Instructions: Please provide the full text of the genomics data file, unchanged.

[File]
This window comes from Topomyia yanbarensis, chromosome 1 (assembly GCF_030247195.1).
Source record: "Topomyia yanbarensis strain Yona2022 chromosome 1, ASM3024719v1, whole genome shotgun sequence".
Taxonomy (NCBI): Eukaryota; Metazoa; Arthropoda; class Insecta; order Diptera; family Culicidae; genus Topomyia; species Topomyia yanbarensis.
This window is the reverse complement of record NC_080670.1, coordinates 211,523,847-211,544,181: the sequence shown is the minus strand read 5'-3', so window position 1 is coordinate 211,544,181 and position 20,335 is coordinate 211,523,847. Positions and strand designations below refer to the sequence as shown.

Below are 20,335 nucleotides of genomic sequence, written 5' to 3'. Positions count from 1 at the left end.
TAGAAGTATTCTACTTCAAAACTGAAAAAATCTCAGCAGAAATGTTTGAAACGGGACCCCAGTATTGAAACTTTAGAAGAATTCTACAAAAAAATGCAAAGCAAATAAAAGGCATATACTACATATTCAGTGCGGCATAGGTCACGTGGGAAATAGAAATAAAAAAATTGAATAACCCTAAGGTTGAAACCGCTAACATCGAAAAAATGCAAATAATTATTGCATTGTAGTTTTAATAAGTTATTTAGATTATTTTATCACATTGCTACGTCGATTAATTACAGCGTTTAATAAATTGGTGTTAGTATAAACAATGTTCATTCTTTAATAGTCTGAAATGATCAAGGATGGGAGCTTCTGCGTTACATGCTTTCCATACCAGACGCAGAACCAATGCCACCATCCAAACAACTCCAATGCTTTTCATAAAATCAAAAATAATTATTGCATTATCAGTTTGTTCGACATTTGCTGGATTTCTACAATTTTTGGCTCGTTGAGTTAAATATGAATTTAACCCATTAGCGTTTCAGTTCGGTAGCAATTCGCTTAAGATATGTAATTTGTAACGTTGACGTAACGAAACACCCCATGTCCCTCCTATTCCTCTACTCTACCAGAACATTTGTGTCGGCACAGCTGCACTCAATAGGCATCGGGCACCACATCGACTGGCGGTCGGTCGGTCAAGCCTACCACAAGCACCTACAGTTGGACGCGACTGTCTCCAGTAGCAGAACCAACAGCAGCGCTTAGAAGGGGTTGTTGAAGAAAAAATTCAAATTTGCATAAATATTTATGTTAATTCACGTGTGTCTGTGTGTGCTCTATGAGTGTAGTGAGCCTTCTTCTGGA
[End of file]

This window comes from Topomyia yanbarensis, chromosome 1 (assembly GCF_030247195.1).
Source record: "Topomyia yanbarensis strain Yona2022 chromosome 1, ASM3024719v1, whole genome shotgun sequence".
Taxonomy (NCBI): Eukaryota; Metazoa; Arthropoda; class Insecta; order Diptera; family Culicidae; genus Topomyia; species Topomyia yanbarensis.
This window is the reverse complement of record NC_080670.1, coordinates 211,523,847-211,544,181: the sequence shown is the minus strand read 5'-3', so window position 1 is coordinate 211,544,181 and position 20,335 is coordinate 211,523,847. Positions and strand designations below refer to the sequence as shown.

Below are 20,335 nucleotides of genomic sequence, written 5' to 3'. Positions count from 1 at the left end.
TAGAAGTATTCTACTTCAAAACTGAAAAAATCTCAGCAGAAATGTTTGAAACGGGACCCCAGTATTGAAACTTTAGAAGAATTCTACAAAAAAATGCAAAGCAAATAAAAGGCATATACTACATATTCAGTGCGGCATAGGTCACGTGGGAAATAGAAATAAAAAAATTGAATAACCCTAAGGTTGAAACCGCTAACATCGAAAAAATGCAAATAATTATTGCATTGTAGTTTTAATAAGTTATTTAGATTATTTTATCACATTGCTACGTCGATTAATTACAGCGTTTAATAAATTGGTGTTAGTATAAACAATGTTCATTCTTTAATAGTCTGAAATGATCAAGGATGGGAGCTTCTGCGTTACATGCTTTCCATACCAGACGCAGAACCAATGCCACCATCCAAACAACTCCAATGCTTTTCATAAAATCAAAAATAATTATTGCATTATCAGTTTGTTCGACATTTGCTGGATTTCTACAATTTTTGGCTCGTTGAGTTAAATATGAATTTAACCCATTAGCGTTTCAGTTCGGTAGCAATTCGCTTAAGATATGTAATTTGTAACGTTGACGTAACGAAACACCCCATGTCCCTCCTATTCCTCTACTCTACCAGAACATTTGTGTCGGCACAGCTGCACTCAATAGGCATCGGGCACCACATCGACTGGCGGTCGGTCGGTCAAGCCTACCACAAGCACCTACAGTTGGACGCGACTGTCTCCAGTAGCAGAACCAACAGCAGCGCTTAGAAGGGGTTGTTGAAGAAAAAATTCAAATTTGCATAAATATTTATGTTAATTCACGTGTGTCTGTGTGTGCTCTATGAGTGTAGTGAGCCTTCTTCTGGA